DCDT Book Review: Dude, You’re Gonna Be a Dad
Another Week brings another DCDT Book Review because, in all honesty, reading books is about all that is left to do right now. The MoMFC is only 12 weeks away from D-Day, and we’re pretty much in cruise control at this point in time. So without further ado…
a) brought up in a doctor’s appointment
b) provided great questions to ask the doctor.
One of the better features of this book was the vast collection of quotes about fatherhood and becoming a father. It’s not often in society that fathers really get recognized this early in the stage of baby-making/having. We’re pretty much sideline reporters and athletic supporters, so to have inspirational quotes thrown my way was something that was not only appreciated, but a great addition to a wonderful book (I’ll even end with one of my favorites).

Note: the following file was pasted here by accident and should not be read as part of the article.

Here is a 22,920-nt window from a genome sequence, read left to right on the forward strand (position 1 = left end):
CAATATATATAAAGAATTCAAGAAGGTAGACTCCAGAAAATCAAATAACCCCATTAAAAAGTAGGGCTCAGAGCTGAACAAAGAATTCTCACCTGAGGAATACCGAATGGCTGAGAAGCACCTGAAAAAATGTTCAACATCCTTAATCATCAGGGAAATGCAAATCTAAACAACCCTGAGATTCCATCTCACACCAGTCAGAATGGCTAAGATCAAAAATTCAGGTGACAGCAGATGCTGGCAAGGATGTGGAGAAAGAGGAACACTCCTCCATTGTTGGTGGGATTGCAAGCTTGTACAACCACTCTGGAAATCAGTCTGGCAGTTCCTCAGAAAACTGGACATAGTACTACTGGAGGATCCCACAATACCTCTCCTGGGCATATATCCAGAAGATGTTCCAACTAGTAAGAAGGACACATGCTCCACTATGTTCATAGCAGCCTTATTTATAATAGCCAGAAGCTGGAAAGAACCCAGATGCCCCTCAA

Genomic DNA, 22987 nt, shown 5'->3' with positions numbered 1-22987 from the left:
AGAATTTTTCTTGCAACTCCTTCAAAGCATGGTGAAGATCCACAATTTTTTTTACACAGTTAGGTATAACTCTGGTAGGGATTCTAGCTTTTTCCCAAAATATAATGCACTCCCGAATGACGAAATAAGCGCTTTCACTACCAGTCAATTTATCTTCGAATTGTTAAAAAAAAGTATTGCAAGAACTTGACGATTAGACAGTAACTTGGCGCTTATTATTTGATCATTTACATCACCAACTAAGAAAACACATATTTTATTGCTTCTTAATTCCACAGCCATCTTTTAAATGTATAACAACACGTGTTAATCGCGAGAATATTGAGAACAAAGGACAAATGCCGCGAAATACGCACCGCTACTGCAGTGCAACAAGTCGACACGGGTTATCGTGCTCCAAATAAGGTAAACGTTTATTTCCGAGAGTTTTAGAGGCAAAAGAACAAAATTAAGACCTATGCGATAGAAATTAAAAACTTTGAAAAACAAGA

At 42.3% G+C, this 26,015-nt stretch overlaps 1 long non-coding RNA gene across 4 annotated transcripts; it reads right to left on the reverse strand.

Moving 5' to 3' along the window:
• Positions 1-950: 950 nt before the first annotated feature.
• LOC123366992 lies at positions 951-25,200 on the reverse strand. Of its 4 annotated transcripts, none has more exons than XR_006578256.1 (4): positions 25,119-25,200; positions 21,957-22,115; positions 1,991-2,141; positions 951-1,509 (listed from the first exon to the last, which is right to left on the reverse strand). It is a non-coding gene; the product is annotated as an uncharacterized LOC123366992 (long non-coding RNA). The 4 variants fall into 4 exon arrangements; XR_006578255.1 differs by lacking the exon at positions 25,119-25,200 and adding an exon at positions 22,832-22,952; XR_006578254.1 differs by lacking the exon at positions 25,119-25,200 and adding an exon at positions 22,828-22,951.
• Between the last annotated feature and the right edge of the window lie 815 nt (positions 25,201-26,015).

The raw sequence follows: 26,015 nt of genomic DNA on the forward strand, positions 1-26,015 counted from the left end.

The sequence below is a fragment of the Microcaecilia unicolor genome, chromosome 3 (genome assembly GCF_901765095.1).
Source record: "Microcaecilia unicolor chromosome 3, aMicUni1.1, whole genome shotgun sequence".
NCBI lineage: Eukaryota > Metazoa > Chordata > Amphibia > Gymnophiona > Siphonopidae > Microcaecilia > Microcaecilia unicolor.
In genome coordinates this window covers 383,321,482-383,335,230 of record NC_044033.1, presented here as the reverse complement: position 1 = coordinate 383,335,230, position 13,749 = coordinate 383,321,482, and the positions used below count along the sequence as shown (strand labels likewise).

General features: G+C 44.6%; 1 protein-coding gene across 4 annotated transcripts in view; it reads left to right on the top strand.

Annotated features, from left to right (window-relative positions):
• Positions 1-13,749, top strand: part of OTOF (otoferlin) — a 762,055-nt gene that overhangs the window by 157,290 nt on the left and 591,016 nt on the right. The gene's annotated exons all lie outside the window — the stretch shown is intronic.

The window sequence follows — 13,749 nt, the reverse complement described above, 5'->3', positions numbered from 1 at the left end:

The humor in this book was also a great part of this reading. Instead of the in-your-face, lame joking that was found in “What to Expect When Your Wife Is Expanding“, this book was actually informative through humor, rather than a random bit of information mixed in with forced comedy.
It’s tough to review a book that is good, which is why I’m struggling so much to write this review. It was so great, I’m actually looking forward to reading the sequel, “Dude, You’re a Dad!: How to Get (All of You) Through Your Baby’s First Year. If you’re a soon-to-be Dad, I can’t recommend this book as a great starting point to your fatherly knowledge.
On the DadsChangeDiapersToo.com scale of 5 poop-filled diapers, I give this book 4.5 poop-filled diapers.
Sherman made the terrible discovery that men make about their fathers sooner or later . . . that the man before him was not an aging father but a boy, a boy much like himself, a boy who grew up and had a child of his own and, as best he could, out of a sense of duty and, perhaps love, adopted a role called Being a Father so that his child would have something mythical and infinitely important: a Protector, who would keep a lid on all the chaotic and catastrophic possibilities of life. —Tom Wolfe, The Bonfire of the Vanities
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